Prostitution is not sex work. Let the Party stand behind women’s liberation, not oppression.

BY:Lowell B. Denny, III| April 1, 2019

A raucous debate persists in social media and in the pages of many political magazines. It persists between radical feminists with good intentions. The debate is whether prostitution is a scourge of exploitation against women by capitalist patriarchy or something to be organized as a workforce with trade-unions. The former call the phenomenon prostitution; the latter deem it sex work.

My radical feminism informs me that this is a scourge, and that a communist party that truly believes in liberating women [and men] from the chains of capitalism and exploitation must come out squarely opposed to prostitution as an equally abhorrent phenomenon as chattel slavery or child labor.

My radical feminism, and the radical feminists who’ve influenced me, inform me that the advocates of so-called sex work have lost their way.

How did they get there, and what do the anti-prostitution proponents want to remind all of us about?

The first- and second-wave radical feminists who fought for women’s liberation against capitalism struggled in a very different labor force than the recent feminists, which I more or less date after 1980 and Ronald Reagan. Those earlier, pre-Reagan radical feminists, who comprise over a 100 years of struggle, faced legal and cultural bans from the traditional labor force. Their labor force was not even recognized as such by the broader community. The Communist Party should be proud that up until the Popular Front period, it provided the terrain for women and men members to explore these liberatory tactics [unfortunately, the Popular Front diversion silenced this counter-cultural, anti-patriarchal narrative and turned on women members who dared push it]. I refer to traditional labor force because as the earlier radical feminists will remind you, so-called “women’s work” was integral to the labor force and moreover it was free labor [see Selma James, Silvia Federicci].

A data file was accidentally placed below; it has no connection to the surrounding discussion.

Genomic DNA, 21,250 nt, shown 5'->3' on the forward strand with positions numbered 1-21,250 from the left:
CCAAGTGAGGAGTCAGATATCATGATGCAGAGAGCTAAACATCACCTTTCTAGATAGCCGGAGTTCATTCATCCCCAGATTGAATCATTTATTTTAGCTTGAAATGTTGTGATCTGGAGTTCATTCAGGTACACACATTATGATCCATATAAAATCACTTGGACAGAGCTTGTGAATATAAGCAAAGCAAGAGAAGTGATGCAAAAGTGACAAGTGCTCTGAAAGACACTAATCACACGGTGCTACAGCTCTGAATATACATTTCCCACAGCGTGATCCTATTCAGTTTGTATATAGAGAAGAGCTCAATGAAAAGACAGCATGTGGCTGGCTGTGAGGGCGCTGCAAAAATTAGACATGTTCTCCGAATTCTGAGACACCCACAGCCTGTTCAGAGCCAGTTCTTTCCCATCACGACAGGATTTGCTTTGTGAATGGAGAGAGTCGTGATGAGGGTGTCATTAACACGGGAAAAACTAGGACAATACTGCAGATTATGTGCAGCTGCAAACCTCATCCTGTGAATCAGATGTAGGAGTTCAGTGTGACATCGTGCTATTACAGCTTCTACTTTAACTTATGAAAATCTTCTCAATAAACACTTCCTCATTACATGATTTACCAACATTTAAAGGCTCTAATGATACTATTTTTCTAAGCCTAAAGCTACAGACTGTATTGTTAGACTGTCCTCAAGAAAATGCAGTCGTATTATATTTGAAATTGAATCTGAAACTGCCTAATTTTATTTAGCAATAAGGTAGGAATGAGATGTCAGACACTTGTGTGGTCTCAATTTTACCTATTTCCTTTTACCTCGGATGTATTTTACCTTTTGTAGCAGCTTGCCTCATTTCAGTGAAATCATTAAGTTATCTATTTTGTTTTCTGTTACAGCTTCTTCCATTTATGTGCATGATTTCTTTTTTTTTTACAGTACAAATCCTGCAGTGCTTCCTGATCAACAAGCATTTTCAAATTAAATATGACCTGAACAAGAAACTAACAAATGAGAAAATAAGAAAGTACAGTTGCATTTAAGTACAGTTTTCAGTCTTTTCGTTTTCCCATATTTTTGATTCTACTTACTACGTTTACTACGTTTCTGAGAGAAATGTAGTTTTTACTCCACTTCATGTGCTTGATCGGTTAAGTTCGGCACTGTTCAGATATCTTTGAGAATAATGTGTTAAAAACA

The traditional labor force was dominated by men, be it the farm or the factory. Women were barred from these areas and whatever meager status that came with it. Even those women who fought their way into higher education to attain medical and law degrees faced legal boundaries.

It is in this context, which persisted into my lifetime, that prostitution was viewed as a social evil because it showed in great contrast how women had to resort to selling their sex for wages with no other recourse. I used to have to remind my high school students that a single woman, living in many major cities of this country, could not rent an apartment or purchase a car in 1970 without the co-sign of a male relative.

The post-1980 radical feminists have struggled in a different world. Civil Rights laws have broken down the legal barriers; in fact, many have been demolished and whereas affirmative action has had a bad rap for Black and Brown people, its greatest beneficiaries have been women. Women are now in every sector of the labor force and are even CEO’s or major weapons manufacturers.

The question is now: is this breaking of barriers an advancement or a regression? The first- and second-wave radical feminists argue this is a further regression. And I agree.

But it is within this context that the post-1980 radical feminists argue on behalf of sex workers instead of struggling to upend it. The post-1980 radicals see this as just another of the spaces women deserve equality.